And I waited and waited and waited and waited and waited and fucking waited some more and nothing tragic happened until about the last chapter, and it certainly didn't seem to change the course of the narrator's life much in any way. The plethora of events that I imagined were possibly going to happen were much more interesting than what even does happen, which is, may I repeat myself again, pretty much nothing by the time we get there anyway.

This book goes absolutely nowhere. Underneath all the nothing that happens to the main character, a continuous mention of a missing girl is brought up. There is meant to be some 'deep' symbolism, in context of the main character, the little girl getting lost at the beginning of the summer and magically found with no explanation of what even happened to her at the end, and I can't for the life of me ever figure out why the main character even cared for a second beyond a superficial level about it.

I certainly didn't care about her, because the narrator didn't make me care. At first I thought I would, but then I realized he had no interests aside from poetry and bands with really cliche names.

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He seems to have no will of his own and lets his friends convince him how to act and what's cool, including participating in the very cult-like and disturbing head-shaving party which is about the time I decided I wanted to be done with this book however I continued til the end, I'm not one to leave a book once I've gotten most of the way through.

We read pages and pages of him sitting out by the pool and moping about in his room and going to backyard parties and each event seems to be even more mundane then the other. Then when it comes to the boys he's paired up with, the parts of the book that could actually be interesting, the sex is skipped over and barely even mentioned, using about a sentence to describe that anything even happened.

Worst of all, at the end of the book, the narrator tells us that he is writing a book and it is called the Vast Fields of Ordinary like it's going to be some amazing life story.

So the book is in fact self-aware, and yet it has no idea what a terribly uninteresting, vast field of boring it was. I guess I should have known by the title that nothing was going to happen. But still. The writing itself was terribly weak as well. Not only were there a few spelling and grammar errors though I suppose that's the editor's fault for not catching them before publication, and dammit, this is the second edition of the book, you'd think they'd catch the errors by now , but the author writes like a 14 year old writing fanfiction.

Anytime a character is introduced we are treated to a ridiculous amount of sentences that interrupt the story in order to give us a description of what they looks like. For example, when the main character is at a diner and a waitress comes us, he immediately tells us "she was wearing sparkly barrettes and [blah blah] As they say in film, 'show, don't tell. There were several other instances of that, however it was when I came to the part about this waitress when I realized 'wow, this writing is awfully weak.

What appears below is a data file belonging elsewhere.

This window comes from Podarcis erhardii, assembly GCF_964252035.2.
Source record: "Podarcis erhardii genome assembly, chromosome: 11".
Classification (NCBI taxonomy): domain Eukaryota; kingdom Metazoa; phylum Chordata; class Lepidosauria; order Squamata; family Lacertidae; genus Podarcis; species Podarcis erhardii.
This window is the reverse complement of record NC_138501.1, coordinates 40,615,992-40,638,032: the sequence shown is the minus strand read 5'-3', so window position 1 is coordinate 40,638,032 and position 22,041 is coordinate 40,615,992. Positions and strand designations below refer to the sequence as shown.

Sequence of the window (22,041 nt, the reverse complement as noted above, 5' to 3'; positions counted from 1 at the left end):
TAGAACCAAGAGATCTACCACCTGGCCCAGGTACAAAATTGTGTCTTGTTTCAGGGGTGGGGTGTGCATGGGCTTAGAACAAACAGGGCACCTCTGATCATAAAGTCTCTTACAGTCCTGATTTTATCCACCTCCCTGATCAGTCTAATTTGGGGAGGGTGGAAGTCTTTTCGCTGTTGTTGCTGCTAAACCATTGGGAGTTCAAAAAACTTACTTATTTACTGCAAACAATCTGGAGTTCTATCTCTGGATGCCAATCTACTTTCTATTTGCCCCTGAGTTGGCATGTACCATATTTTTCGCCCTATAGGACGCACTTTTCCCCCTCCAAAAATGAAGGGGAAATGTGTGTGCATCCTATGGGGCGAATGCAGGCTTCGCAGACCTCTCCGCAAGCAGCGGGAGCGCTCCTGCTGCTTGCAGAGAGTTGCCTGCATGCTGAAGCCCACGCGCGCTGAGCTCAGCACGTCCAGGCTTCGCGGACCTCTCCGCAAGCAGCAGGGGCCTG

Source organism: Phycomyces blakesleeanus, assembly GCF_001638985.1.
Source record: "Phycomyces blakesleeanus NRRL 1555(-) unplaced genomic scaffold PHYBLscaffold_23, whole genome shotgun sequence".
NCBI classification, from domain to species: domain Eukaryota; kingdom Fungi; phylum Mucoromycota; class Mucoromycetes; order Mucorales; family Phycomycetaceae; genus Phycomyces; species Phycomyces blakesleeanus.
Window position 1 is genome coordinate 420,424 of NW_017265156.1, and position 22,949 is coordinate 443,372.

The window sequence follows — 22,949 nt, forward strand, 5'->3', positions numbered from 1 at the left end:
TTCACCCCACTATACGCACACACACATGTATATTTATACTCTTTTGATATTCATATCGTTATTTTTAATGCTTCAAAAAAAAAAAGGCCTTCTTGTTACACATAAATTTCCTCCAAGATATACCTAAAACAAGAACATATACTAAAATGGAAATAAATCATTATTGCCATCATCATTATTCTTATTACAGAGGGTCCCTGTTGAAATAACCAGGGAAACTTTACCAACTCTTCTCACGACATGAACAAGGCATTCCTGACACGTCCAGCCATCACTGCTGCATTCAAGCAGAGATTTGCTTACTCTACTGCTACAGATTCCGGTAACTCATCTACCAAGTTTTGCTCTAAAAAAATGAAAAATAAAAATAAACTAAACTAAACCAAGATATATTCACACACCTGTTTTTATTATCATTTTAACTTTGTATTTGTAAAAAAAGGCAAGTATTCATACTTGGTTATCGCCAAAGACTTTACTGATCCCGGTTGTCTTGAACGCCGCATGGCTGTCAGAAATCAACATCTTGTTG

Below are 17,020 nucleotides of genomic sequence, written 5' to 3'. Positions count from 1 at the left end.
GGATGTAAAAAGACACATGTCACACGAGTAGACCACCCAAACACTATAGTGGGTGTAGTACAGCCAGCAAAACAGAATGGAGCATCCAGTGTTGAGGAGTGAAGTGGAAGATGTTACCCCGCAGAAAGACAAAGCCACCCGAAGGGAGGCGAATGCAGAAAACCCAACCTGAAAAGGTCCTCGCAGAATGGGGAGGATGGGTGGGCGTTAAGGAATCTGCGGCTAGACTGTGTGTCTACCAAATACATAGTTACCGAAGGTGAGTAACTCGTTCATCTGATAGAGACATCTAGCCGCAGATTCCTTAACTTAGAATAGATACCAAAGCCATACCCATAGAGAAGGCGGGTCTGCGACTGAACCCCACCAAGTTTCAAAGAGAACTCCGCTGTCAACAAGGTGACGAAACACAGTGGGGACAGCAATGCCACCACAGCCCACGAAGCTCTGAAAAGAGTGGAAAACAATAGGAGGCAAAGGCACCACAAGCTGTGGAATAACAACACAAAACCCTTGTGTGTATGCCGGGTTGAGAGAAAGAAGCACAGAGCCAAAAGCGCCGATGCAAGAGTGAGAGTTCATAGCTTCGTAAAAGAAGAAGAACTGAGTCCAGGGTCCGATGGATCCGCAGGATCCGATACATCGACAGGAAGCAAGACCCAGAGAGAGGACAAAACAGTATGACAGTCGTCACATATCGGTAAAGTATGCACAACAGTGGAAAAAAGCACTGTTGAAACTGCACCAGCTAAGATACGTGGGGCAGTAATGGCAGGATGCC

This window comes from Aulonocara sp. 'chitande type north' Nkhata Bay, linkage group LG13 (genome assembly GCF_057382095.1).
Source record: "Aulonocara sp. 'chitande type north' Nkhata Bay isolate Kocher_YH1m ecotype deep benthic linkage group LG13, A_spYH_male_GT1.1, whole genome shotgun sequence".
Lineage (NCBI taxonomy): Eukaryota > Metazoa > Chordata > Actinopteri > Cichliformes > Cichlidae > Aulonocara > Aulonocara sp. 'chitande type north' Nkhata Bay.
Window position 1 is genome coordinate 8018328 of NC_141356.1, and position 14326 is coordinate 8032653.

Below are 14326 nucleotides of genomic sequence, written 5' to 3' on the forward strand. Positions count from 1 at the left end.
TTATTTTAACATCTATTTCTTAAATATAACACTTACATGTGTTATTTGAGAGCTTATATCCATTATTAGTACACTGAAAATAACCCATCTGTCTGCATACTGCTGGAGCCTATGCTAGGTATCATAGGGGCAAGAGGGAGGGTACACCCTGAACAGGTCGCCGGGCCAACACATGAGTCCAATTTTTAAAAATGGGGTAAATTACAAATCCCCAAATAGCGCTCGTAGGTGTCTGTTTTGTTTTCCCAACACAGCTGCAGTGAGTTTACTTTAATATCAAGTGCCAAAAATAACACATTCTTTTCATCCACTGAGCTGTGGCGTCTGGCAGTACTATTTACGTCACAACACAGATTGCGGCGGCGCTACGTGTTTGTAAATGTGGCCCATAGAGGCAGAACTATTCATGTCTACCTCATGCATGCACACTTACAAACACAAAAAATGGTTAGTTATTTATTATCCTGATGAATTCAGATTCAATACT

I think I've covered enough what went wrong here. Basically weak writing centered around almost zero plot. Just descriptions of someone's boring summer.

I have never read a book packed with that much nothing, except perhaps Twilight, which unfortunately, I read right before this one. There is plenty of good queer fiction out there. This is not one of them. View all 7 comments. Jun 02, Laura rated it really liked it. A summer of coming out, falling in love, and finding himself. But also a time of confusion, loneliness, tension, and longing. Dade has a lot going on in his ordinary world. Things are not as ordinary as they appear.

At times, they made me smile, laugh, and melt from one car ride, party, and phone call to the next. In other words, all of these characters felt real. So real to me. In their own bubbles of pain, confusion, or regret. My emotions were all over the map with this one. Sympathy to disappointment. Pride to frustration. Happy to heartbroken.

Powerful, complex, layered characters that tore me to bits from one moment to the next. How the hell did he just make me feel bad for him after everything? So many emotions. I did like Alex though. I can say that actually. Around us the night moved.

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Wind rustled the corn, and the chirps of crickets pinballed around us, first here, then there, then over there. I loved the energy, flow, and use of the words and silence on the page. In just a few words, he could make me see and feel the moment, emotion, and energy in the room so clearly. Simple language that somehow brought magic to the ordinary.

Burd could pull me right in there with them. I felt the heat, water, or night on my skin. Felt the confusion and need. A unique voice and vibe that hit me with force. A quiet power that snuck up on me. An adorable, witty, charming swirl of sadness and sexy. Every summer needs a romance and Alex Kincaid was perfect. Dreamy and lost in his own way. As the summer moved along, Dade came more and more into himself with confidence and acceptance. Two hearts that found and needed each other for the summer.